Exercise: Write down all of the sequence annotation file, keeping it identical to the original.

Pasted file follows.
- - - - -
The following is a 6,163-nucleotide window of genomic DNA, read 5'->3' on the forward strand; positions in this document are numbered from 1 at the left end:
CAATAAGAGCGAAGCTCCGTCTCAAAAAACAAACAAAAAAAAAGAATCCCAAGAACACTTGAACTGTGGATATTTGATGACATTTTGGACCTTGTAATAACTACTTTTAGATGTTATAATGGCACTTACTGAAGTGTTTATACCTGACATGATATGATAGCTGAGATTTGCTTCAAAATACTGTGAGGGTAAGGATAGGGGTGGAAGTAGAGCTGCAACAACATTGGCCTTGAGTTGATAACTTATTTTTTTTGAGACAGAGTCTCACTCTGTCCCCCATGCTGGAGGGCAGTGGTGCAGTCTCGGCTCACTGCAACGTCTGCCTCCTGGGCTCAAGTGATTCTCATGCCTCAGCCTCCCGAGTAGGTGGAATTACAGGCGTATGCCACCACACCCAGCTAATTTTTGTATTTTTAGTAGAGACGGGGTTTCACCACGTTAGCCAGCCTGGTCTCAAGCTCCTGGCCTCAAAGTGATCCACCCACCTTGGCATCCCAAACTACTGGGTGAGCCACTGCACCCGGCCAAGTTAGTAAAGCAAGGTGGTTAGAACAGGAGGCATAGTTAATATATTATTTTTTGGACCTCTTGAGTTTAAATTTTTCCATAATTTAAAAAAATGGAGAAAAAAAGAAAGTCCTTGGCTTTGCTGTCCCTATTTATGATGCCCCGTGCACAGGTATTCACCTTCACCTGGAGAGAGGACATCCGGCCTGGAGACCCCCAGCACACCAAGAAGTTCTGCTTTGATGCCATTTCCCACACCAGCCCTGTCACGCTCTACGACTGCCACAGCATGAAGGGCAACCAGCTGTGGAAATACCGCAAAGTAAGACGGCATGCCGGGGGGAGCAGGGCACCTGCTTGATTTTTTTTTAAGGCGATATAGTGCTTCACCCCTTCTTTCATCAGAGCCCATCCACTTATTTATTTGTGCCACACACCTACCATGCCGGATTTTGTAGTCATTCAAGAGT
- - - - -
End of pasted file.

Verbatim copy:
The following is a 6,163-nucleotide window of genomic DNA, read 5'->3' on the forward strand; positions in this document are numbered from 1 at the left end:
CAATAAGAGCGAAGCTCCGTCTCAAAAAACAAACAAAAAAAAAGAATCCCAAGAACACTTGAACTGTGGATATTTGATGACATTTTGGACCTTGTAATAACTACTTTTAGATGTTATAATGGCACTTACTGAAGTGTTTATACCTGACATGATATGATAGCTGAGATTTGCTTCAAAATACTGTGAGGGTAAGGATAGGGGTGGAAGTAGAGCTGCAACAACATTGGCCTTGAGTTGATAACTTATTTTTTTTGAGACAGAGTCTCACTCTGTCCCCCATGCTGGAGGGCAGTGGTGCAGTCTCGGCTCACTGCAACGTCTGCCTCCTGGGCTCAAGTGATTCTCATGCCTCAGCCTCCCGAGTAGGTGGAATTACAGGCGTATGCCACCACACCCAGCTAATTTTTGTATTTTTAGTAGAGACGGGGTTTCACCACGTTAGCCAGCCTGGTCTCAAGCTCCTGGCCTCAAAGTGATCCACCCACCTTGGCATCCCAAACTACTGGGTGAGCCACTGCACCCGGCCAAGTTAGTAAAGCAAGGTGGTTAGAACAGGAGGCATAGTTAATATATTATTTTTTGGACCTCTTGAGTTTAAATTTTTCCATAATTTAAAAAAATGGAGAAAAAAAGAAAGTCCTTGGCTTTGCTGTCCCTATTTATGATGCCCCGTGCACAGGTATTCACCTTCACCTGGAGAGAGGACATCCGGCCTGGAGACCCCCAGCACACCAAGAAGTTCTGCTTTGATGCCATTTCCCACACCAGCCCTGTCACGCTCTACGACTGCCACAGCATGAAGGGCAACCAGCTGTGGAAATACCGCAAAGTAAGACGGCATGCCGGGGGGAGCAGGGCACCTGCTTGATTTTTTTTTAAGGCGATATAGTGCTTCACCCCTTCTTTCATCAGAGCCCATCCACTTATTTATTTGTGCCACACACCTACCATGCCGGATTTTGTAGTCATTCAAGAGT